Other than just feeling kind of intimidated, there are other factors that have limited my willingness to jump into new cuisines. For example, living by myself. I could never let myself completely dive in, buy ingredients I don’t use often and then have no space to store them. But once I got going, researching and shopping for ingredients became a really fun part. I like to tinker in the kitchen. Also, since I am the only one eating it, I’d sometimes I worry about having too much food. I generally do share a lot of food with friends, but with COVID and for the most part being confined to my apartment, that’s harder to do right now. With a little time under my belt, I’ve been able to figure out which ingredients are staples for me and which were not always necessary. I’m still figuring that out as I continue with Indian, next up is Thai. I just picked up both Priya Krisna’s Indian(ish) and Leela Punyaratabandhu‘s Simple Thai Food, so I am quite excited!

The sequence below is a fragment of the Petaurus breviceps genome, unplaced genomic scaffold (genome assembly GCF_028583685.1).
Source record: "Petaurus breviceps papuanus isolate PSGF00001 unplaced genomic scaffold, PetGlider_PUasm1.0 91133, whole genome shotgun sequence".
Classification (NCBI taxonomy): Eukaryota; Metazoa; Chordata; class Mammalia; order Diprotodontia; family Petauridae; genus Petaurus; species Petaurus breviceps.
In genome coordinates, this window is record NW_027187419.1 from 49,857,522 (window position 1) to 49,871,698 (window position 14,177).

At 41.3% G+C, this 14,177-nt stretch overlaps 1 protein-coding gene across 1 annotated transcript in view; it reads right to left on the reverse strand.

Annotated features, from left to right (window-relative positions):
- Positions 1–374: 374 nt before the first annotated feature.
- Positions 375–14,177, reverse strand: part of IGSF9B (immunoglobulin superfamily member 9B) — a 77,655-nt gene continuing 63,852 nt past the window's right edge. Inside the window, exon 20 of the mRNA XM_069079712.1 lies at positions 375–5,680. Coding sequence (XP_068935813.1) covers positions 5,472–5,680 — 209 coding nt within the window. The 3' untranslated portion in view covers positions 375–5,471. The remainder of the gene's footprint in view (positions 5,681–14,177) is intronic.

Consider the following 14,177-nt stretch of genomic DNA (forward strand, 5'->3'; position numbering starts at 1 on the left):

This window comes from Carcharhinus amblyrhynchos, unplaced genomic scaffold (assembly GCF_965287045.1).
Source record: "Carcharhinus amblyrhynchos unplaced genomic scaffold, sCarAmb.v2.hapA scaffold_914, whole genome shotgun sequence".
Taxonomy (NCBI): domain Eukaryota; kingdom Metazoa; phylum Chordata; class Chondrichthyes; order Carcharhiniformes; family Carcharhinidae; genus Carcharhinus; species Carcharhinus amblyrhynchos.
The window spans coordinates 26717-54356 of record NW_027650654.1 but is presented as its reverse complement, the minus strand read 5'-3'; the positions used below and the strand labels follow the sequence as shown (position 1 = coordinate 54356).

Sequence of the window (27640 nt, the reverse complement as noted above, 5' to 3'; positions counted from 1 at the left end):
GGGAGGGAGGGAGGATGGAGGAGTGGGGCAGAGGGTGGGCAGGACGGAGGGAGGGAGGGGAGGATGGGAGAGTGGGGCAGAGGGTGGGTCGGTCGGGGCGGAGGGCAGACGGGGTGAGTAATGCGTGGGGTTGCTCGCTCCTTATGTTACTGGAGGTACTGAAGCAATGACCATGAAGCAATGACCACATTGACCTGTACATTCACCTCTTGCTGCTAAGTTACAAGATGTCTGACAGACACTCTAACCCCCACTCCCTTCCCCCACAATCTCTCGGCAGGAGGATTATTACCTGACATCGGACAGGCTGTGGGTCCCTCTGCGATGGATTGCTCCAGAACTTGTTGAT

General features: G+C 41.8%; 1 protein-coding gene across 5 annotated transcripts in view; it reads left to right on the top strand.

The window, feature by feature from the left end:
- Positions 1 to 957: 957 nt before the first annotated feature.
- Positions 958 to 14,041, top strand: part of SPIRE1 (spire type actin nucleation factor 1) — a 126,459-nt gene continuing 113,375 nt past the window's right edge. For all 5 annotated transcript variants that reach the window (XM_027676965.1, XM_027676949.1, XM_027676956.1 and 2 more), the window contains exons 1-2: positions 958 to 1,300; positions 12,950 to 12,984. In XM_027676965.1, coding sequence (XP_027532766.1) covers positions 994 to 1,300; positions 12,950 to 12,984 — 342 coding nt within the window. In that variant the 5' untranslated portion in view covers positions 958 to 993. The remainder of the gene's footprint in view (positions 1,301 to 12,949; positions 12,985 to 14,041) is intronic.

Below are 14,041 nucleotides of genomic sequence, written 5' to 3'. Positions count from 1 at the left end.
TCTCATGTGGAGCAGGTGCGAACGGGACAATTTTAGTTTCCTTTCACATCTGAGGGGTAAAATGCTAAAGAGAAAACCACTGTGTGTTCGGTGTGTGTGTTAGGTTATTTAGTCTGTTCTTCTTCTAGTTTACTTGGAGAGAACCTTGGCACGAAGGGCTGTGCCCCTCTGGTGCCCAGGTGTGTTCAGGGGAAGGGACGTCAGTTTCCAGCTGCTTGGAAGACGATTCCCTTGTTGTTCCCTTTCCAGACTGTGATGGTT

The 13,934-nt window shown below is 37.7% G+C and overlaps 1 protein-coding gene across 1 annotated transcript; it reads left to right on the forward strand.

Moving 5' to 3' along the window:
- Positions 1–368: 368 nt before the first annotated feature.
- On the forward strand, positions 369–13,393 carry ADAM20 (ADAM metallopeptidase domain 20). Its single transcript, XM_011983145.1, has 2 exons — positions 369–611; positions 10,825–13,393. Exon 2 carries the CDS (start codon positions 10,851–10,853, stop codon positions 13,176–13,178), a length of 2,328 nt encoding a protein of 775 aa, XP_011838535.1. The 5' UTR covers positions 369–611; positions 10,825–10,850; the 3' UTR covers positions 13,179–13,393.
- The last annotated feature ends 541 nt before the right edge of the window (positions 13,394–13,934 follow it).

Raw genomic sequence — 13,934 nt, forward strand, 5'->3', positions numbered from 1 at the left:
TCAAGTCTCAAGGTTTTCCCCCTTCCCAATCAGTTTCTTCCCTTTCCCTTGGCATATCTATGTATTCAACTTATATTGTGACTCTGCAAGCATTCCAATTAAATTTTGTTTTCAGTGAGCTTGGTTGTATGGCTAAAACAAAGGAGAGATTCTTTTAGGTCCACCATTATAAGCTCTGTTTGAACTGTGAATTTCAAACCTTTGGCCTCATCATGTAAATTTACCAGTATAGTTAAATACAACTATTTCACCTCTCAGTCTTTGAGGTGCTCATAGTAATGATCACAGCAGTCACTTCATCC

I am very thankful for a strong foundation of cooking skills. It’s taken me nearly 20 years and I am still learning. I firmly believe that once you get a handle on some basic techniques, figure out what flavors and ingredients work well together, you are off to a good start. You must listen to experienced cooks in areas you are interested in, follow them, watch, learn. Wade in slowly. See how it feels — chances are you will figure out quickly which cuisines you are drawn to and then you should try to learn more. Like for me, Chinese pulled me in immediately. The flavors, heat, many ingredients I was already familiar with, how easy it was to switch things up based on what I had on hand. However, I highly recommend following recipes closely the first time you make new things, especially if you’re not super familiar with it. And, again, read everything you can from trusted sources.